Best of all was Segel's response to a question from film writer Michael Guillén about the beat-up looking shoes he wore onstage that night at the Kabuki (watch a YouTube clip of that here). The program ended and I made my way to my next screening. While waiting in the narrow corridor adjoining the Kabuki Cinemas' houses two and three, I looked up to see Jason Segel himself standing there, fully within bear-hugging range (the corridor also leads to the House One backstage entrance). I managed to croak out a feeble "thank you," to which he looked into my eyes and replied, "No, thank YOU." A minute later I barely noticed when Jason Schwartzman brushed against me en route to his House One screening of 7 Chinese Brothers.
Love & Mercy (USA, dir. Bill Pohlad)—My favorite film of the fest by far was this transcendent biopic of the Beach Boys' troubled genius, Brian Wilson. Starring Paul Dano and John Cusack as the younger and older Wilson, the film alternates emotionally interlocking vignettes set during the mid-60's creation of his masterpiece LPs, Pet Sounds and Smile, with those of Wilson in the early 90's, a broken man subjected to the dictatorial control of his evil psychiatrist Eugene Landy (an effective Paul Giamatti). A shortlist of Love & Mercy's highlights would include the opening montage of early Beach Boys iconography, the lovingly recreated recording sessions (especially of "Good Vibrations") and the phenomenal sound design that conveys the explosion of musical ideas coursing through Wilson's overheated brain. The movie's revelation, however, is the achingly heartfelt performance by Elizabeth Banks as Melinda Ledbetter, the Cadillac saleswoman who selflessly comes to Wilson's emotional rescue. To my surprise, a review of her extensive IMDb credits tells me I've only seen one other Banks performance—as Laura Bush in Oliver Stone's W. You heard it here first; she's the supporting actress to beat comes 2015's year-end awards season. Love & Mercy will open in Bay Area theatres next month.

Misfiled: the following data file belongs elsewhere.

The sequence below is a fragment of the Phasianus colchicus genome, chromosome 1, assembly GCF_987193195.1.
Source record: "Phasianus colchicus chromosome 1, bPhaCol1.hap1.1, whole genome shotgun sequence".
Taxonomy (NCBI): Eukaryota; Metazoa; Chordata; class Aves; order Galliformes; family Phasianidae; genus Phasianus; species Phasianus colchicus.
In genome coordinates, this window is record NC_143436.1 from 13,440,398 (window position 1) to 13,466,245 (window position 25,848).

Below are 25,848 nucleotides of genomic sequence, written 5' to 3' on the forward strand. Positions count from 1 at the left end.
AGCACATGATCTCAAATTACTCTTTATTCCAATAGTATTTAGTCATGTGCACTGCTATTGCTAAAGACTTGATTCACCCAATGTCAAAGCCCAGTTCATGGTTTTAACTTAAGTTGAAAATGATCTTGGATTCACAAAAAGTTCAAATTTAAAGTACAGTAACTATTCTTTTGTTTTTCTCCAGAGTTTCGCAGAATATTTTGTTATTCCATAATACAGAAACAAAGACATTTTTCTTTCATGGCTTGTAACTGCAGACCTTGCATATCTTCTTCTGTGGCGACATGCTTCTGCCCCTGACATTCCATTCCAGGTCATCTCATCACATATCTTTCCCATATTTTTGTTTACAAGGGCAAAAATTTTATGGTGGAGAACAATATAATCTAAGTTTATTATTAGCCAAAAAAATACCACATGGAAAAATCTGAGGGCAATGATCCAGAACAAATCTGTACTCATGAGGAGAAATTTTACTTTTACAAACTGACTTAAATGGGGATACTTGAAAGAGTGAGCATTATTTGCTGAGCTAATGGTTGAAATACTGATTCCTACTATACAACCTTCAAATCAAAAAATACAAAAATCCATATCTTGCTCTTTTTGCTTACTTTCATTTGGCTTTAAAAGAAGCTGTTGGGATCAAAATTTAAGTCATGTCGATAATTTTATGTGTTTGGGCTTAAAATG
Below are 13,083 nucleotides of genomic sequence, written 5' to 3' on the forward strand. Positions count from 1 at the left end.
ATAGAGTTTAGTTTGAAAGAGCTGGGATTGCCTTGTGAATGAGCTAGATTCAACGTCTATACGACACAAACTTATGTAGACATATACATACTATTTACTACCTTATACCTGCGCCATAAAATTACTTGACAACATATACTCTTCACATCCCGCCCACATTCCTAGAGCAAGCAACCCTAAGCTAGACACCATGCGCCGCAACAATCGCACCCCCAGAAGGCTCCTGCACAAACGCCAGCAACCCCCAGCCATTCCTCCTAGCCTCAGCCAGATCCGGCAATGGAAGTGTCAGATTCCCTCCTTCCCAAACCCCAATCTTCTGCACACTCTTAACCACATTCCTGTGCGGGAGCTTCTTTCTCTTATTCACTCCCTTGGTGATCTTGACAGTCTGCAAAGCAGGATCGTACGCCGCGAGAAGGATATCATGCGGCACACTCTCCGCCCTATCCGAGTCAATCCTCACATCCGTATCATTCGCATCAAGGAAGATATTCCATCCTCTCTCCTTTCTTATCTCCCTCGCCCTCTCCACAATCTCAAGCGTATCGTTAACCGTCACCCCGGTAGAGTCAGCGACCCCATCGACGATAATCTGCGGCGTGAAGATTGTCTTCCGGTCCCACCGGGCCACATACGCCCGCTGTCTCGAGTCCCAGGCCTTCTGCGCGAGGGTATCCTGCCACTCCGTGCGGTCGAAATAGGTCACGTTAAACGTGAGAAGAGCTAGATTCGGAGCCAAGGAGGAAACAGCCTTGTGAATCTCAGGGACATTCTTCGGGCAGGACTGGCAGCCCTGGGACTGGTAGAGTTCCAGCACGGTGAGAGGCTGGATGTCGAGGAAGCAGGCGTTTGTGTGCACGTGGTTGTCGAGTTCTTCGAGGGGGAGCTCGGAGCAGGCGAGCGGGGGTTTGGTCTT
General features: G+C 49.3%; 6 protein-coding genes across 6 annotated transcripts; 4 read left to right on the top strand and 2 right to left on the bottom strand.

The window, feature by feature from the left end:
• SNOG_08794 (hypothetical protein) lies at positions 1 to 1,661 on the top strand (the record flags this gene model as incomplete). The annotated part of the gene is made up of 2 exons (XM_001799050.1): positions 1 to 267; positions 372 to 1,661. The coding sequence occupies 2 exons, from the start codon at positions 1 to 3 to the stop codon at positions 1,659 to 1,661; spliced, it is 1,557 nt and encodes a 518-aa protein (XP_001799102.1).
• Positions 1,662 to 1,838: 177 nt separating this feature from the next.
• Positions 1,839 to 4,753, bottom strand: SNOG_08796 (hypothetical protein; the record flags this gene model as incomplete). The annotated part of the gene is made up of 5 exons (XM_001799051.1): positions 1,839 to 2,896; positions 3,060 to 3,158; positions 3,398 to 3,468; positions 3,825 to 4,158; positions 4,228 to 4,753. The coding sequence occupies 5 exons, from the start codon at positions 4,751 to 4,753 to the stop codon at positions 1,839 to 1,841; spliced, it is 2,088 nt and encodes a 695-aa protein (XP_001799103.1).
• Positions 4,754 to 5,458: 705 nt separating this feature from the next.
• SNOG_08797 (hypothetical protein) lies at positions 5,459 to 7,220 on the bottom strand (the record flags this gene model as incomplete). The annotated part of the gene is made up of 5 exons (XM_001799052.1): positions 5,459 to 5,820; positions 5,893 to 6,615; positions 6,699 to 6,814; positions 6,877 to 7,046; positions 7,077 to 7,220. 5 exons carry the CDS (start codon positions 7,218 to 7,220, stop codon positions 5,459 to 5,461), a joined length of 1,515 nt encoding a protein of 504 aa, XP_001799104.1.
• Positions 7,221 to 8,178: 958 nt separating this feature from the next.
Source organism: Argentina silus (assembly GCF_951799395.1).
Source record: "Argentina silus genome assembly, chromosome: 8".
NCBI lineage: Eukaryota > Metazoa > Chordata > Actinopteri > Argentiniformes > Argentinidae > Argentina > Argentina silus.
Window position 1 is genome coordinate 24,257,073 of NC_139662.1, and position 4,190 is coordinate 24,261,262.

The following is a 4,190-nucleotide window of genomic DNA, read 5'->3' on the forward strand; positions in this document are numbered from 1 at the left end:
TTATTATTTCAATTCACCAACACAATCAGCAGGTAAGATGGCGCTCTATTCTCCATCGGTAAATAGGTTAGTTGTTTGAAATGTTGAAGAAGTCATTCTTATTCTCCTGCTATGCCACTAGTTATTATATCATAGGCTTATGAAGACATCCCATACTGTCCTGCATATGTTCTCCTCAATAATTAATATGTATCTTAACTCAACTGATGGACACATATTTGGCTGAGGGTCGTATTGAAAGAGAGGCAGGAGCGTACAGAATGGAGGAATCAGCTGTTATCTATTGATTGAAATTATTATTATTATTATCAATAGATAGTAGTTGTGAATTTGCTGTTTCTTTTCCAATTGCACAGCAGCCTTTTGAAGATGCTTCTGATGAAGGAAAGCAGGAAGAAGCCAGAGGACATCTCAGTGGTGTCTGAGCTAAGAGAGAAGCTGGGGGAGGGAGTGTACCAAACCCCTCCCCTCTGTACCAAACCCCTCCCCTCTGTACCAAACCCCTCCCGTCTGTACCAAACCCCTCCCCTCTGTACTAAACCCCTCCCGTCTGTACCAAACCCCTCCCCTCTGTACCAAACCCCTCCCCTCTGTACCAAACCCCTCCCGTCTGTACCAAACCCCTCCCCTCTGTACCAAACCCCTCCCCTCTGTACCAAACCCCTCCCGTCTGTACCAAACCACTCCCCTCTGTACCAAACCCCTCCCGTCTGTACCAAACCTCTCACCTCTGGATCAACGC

Cibo Matto: New Scene—My 2015 SFIFF experience ended on the highest possible note with an electrifying evening at the Castro Theatre. SFFS programmer Sean Uyehara outdid himself this year, engaging one of my favorite bands of the past 20 years to accompany a septet of iconic avant-garde / experimental films. It was the festival's best music and film combo since 2009's pairing of L.A. / Cambodian rock band Dengue Fever with the silent dinosaur flick, The Lost World. Cibo Matto's four members took the stage and launched into a synth-heavy, percussive bass grove that mingled nicely with Miwa Matreyek's Lumerence and its imagery of fluttering eyeball mountainscapes and space-traveling eggs. Next came Grace Nayoon Rhee's two-minute Unicorn, featuring creepy stop-motion rabbits and a priceless punch line. The longest piece of the evening was Cibo Matto's new score for the 1970 film adaptation of Oskar Schlemmer's geometry-obsessed Bauhaus-era Das Triadische Ballet. Hilarious jibber-jabber vocals from band member Miho Hatori morphed into a swirly, pulsating tempo before surrendering to a thundering jazz-funk vibe that rocked the Castro.
As expected, the personal highlight of Cibo Matto: New Scene was Yoko Ono's 1970 Fly, which I've always longed to see in its entirety. For 25 minutes, the camera follows a fly in extreme close-up as it circumnavigates the nude body of actress Virginia Lust. And yes, it takes about all of 60 seconds for the critter to wend its way "down there." Cibo Matto saved its hardest rocking-out for this piece, with synth player Yuka Honda supplying some spot-on Yoko-style yowling. In the film's final minutes the camera pulls back to reveal Lust's full elongated body splayed along an attic cot, dotted with perhaps a half-dozen flies. We're then taken to the window for a leisurely gaze at the surrounding buildings before the end credits roll, capped by this priceless divulgement, "Flies supplied by NYC." The evening reached a soothing denouement with mellow accompaniment to Marcel Duchamp's 1928 Anemic Cinema, featuring the gyroscopic spinning of alliterative French puns.
Cross-published at film-415.